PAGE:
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Thread: Remove frozen bathtub drain

  1. #1
    DIY Member nursedoe's Avatar
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    Wink Remove frozen bathtub drain=Update at the bottom

    1. Cross bar things are gone.

    2. Tried prying up a piece and grabbing with needle nose pliers to turn. No luck

    3. Used hacksaw blade to cut a notch at the angle where the flat part of the flange goes down to the drain. Then screw driver and hammer counter clockwise to loosen. But no

    4. Hit the darn tub hoping to break a piece, but it is iron or steel and that was not helpful except for stress relief.

    5. Used a blow dryer on HOT trying to melt old plumbers putty we assume is under there, but no help.

    6. Looked for more suggestions here, but #3 is all we found beside something that calls for some expensive tool.

    Any thing else?
    Last edited by nursedoe; 09-04-2007 at 07:45 PM.

  2. #2
    Engineer Furd's Avatar
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    Since the tub is already trashed there is no need to remove the drain thingy. Go around to the other room and pull that insulation from under the tub. You should find where the drain thingy connects to the plastic drain piping. There will be a trap between the tub and the drain. Between the trap and the tub there should be a slip nut connection, merely undo that slip nut.

    OR, you can cut the piping between the tub and the trap, probably with your sawzall.

    BTW, if the tub makes a solid thunk when you hit it with the hammer it is cast iron. If it sounds rather tinny it is pressed steel.

  3. #3
    DIY Member nursedoe's Avatar
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    Default Still trying

    Okay, went to the other room, a clothes closet, and removed those boards in the way. Pulled insulation, which revealed ROOTS! I mean serious roots, wrapped around everything like something out of a bad science fiction movie. So, we vaccuumed for bugs, dust and spider webs, then srayed pipe connections with Kaboom to help us loosen them. But the darn vent is in the way. I vote for cutting it out and covering it with plastic wrap while we work without trying to be pretzles. For some reason she votes not to mess with the abs.

    Dorothy is under there now ( she is much stronger and braver about the critters scurrying about us. She is a soldier). She said that she sees what you are talking about and I am off to Lowes to get insulation and hack saw blades, some 1x6 pieces of wood to protect the floor and a new Roto zip ( the one I got just got isn't working and we wanted to upgrade anyway).

  4. #4
    Master Plumber master plumber mark's Avatar
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    Talking get a small chisel

    If you plan on re-useing the tub..


    jsut go get a small cold chisel with a very sharp
    edje.....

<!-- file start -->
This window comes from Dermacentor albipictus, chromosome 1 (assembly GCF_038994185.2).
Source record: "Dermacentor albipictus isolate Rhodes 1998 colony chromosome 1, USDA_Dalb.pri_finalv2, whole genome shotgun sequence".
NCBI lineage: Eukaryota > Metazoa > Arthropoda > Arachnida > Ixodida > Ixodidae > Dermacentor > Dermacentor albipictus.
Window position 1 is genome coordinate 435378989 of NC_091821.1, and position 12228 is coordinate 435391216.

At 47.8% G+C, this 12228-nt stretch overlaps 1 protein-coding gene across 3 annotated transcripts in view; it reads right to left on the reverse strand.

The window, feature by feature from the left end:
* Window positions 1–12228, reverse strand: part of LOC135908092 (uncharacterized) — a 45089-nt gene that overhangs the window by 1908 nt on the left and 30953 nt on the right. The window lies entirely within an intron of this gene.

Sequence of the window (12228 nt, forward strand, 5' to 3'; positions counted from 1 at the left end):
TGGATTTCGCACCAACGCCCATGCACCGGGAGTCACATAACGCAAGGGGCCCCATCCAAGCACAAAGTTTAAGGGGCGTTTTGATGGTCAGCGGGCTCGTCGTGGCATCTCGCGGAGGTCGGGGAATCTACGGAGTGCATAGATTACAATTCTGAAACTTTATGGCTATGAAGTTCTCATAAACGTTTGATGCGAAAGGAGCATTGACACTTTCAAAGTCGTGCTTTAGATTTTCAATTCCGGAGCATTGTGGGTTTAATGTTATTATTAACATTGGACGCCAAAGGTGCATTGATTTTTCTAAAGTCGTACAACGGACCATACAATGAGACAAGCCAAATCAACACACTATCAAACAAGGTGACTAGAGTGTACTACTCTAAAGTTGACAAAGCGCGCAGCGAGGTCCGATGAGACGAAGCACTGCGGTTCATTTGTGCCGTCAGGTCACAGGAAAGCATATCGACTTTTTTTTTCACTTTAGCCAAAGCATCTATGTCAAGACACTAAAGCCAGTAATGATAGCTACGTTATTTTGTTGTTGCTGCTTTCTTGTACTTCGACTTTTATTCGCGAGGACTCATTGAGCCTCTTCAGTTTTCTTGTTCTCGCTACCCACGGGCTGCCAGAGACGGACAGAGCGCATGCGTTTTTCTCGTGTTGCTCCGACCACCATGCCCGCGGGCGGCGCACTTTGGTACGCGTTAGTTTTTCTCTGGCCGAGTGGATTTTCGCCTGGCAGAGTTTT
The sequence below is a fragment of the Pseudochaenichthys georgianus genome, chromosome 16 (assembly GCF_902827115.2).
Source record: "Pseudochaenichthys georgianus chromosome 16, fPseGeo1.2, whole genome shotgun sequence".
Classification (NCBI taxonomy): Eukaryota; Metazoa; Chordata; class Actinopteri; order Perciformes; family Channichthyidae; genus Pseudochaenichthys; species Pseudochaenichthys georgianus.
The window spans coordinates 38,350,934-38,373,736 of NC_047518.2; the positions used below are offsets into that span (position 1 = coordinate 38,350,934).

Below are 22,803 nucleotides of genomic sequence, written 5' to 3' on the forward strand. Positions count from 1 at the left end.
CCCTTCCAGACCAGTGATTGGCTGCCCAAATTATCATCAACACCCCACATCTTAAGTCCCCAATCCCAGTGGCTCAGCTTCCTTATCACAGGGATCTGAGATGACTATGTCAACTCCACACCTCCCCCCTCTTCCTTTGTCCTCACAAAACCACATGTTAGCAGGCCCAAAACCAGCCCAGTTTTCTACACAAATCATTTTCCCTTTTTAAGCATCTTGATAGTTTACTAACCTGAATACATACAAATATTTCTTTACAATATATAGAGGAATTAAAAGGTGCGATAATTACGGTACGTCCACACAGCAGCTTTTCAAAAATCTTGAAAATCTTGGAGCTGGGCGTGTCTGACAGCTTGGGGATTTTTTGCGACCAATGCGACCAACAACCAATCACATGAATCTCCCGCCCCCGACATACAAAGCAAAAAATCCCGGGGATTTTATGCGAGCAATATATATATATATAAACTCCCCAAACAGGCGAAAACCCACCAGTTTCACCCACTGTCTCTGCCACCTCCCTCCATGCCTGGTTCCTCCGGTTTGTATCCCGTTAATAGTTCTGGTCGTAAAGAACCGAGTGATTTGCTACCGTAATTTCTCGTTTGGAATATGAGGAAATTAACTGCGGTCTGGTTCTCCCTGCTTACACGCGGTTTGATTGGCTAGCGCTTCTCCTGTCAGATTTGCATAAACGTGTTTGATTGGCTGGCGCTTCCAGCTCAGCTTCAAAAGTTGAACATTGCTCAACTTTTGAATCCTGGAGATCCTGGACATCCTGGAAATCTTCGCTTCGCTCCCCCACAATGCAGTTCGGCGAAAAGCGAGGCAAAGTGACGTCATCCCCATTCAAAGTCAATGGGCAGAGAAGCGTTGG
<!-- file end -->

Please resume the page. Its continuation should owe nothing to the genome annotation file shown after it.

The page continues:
simply chisel into the lip andcut the brass lip
    all the way into the drain iteslf....

    cut with the chisel in the direction needed to screw the
    drain out ---counter -clock wise...

    perhaps a little wd 40 on the drain while you are
    chiseling will make it go easier,

    their is nothing better than the
    manly smell of WD 40 in the air
    while banging away on brass witha chisel and hammer...

    it smells like......victory......


    do not hit your thumb...

  5. #5
    DIY Member nursedoe's Avatar
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    Thank you, but we are not going to use the tub again. Just want to get the darn thing out!

  6. #6
    Commercial Plumber markts30's Avatar
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    Center cross is gone...
    Buy an inside cutter - inexpensive tool that looks like a miniature saw blade on a 4 or 5" post - stick it through the drain hole and use it to cut the ABS from the tub side...
    It will cut the ABS tailpiece easily - no messing under the tub...
    [img]http://www.*********.com/catalog/productImage/5d5ff6df-7972-4f3a-af14-5030400ca094_300.jpg[/img]
    put home depot (no space) in the *** area
    Last edited by markts30; 08-29-2007 at 03:22 PM.

  7. #7
    DIY Member nursedoe's Avatar
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    I now have quite a collection of saws: mini hacksaw, close quarter saw, sawzall, rotozip, regular hacksaws, dremel saws, chop/miter saw, scroll saw, jig saw, chain saw, and some big saw for lumber but the name escapes me. Something should cut that stuff. If I have to take a chain saw to the whole darn thing.

    The only ABS is the vent. EVERYTHING is iron under there. Or brass, or something very heavy and green.

    When I poke something into the drain, it makes a 90 degree turn toward the plumbing in the closet. It is metal and heavy all the way. Iron or brass under the tub. And spiders and assorted pale bugs and tree roots wrapped around the pipes holding them firmly in place.

    hmmm Wonder if Daughter in law has experience with explosives?....

    Back to work. Since we have no brawn, we have to count on our brains. And yours of course.
    Last edited by nursedoe; 08-29-2007 at 04:41 PM.

  8. #8
    DIY Member nursedoe's Avatar
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    Unhappy

    Clueless in the Desert.

    So, on the top of the tub, prying, chisel use has led to a loose drain that still will not turn. It moves inward or side to side, but not around.